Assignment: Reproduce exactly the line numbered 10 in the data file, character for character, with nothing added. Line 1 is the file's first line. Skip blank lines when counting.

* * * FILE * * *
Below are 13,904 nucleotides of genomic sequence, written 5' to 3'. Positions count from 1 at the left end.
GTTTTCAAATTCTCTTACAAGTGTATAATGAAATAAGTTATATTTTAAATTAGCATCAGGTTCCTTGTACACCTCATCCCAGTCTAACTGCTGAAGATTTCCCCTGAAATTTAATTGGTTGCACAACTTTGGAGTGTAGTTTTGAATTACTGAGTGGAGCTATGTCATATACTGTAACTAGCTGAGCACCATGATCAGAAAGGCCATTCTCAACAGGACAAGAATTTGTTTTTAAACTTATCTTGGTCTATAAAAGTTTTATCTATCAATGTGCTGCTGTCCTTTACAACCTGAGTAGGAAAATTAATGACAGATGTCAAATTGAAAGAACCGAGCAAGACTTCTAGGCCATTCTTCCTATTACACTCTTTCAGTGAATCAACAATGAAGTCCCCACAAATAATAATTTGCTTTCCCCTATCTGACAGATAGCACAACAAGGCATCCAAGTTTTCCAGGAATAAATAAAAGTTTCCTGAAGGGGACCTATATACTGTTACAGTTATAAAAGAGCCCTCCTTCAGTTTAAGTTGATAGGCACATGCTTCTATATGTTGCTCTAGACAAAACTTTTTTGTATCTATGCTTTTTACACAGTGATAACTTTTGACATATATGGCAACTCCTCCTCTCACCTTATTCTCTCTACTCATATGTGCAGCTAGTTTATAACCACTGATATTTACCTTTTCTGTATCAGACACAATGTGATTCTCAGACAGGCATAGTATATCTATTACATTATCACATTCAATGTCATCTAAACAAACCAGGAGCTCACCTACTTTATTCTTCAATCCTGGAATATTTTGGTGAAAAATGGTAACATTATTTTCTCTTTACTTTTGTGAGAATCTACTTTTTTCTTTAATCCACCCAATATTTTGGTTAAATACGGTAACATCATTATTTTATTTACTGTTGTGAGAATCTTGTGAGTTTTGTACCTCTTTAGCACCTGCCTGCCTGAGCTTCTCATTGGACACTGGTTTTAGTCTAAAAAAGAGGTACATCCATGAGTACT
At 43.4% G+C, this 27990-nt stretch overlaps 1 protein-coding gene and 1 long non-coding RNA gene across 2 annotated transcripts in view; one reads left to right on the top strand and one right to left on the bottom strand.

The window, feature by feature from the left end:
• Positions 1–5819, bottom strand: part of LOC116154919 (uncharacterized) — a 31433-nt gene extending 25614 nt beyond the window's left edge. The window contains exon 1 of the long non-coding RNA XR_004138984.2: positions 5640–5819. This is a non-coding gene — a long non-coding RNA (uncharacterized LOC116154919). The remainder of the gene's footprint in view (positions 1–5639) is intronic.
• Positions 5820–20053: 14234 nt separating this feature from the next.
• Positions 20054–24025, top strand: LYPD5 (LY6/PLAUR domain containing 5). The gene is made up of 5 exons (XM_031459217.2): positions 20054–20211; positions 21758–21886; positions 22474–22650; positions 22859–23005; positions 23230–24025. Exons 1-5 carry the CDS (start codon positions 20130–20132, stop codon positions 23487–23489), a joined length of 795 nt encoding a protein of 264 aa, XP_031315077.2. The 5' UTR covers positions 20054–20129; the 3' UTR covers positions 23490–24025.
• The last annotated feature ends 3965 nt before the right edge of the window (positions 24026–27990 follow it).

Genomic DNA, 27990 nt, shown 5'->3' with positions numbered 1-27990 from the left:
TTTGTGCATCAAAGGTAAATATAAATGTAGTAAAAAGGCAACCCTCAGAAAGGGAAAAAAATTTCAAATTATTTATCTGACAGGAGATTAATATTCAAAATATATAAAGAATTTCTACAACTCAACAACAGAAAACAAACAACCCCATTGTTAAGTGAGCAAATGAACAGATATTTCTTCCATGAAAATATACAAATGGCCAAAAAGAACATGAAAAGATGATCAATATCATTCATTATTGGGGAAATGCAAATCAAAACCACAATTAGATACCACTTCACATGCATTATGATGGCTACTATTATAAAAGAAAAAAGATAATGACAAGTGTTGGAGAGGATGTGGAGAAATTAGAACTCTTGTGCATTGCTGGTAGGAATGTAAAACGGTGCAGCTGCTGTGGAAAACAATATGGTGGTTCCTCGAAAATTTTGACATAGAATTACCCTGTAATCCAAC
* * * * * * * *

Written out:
TTTGTGCATCAAAGGTAAATATAAATGTAGTAAAAAGGCAACCCTCAGAAAGGGAAAAAAATTTCAAATTATTTATCTGACAGGAGATTAATATTCAAAATATATAAAGAATTTCTACAACTCAACAACAGAAAACAAACAACCCCATTGTTAAGTGAGCAAATGAACAGATATTTCTTCCATGAAAATATACAAATGGCCAAAAAGAACATGAAAAGATGATCAATATCATTCATTATTGGGGAAATGCAAATCAAAACCACAATTAGATACCACTTCACATGCATTATGATGGCTACTATTATAAAAGAAAAAAGATAATGACAAGTGTTGGAGAGGATGTGGAGAAATTAGAACTCTTGTGCATTGCTGGTAGGAATGTAAAACGGTGCAGCTGCTGTGGAAAACAATATGGTGGTTCCTCGAAAATTTTGACATAGAATTACCCTGTAATCCAAC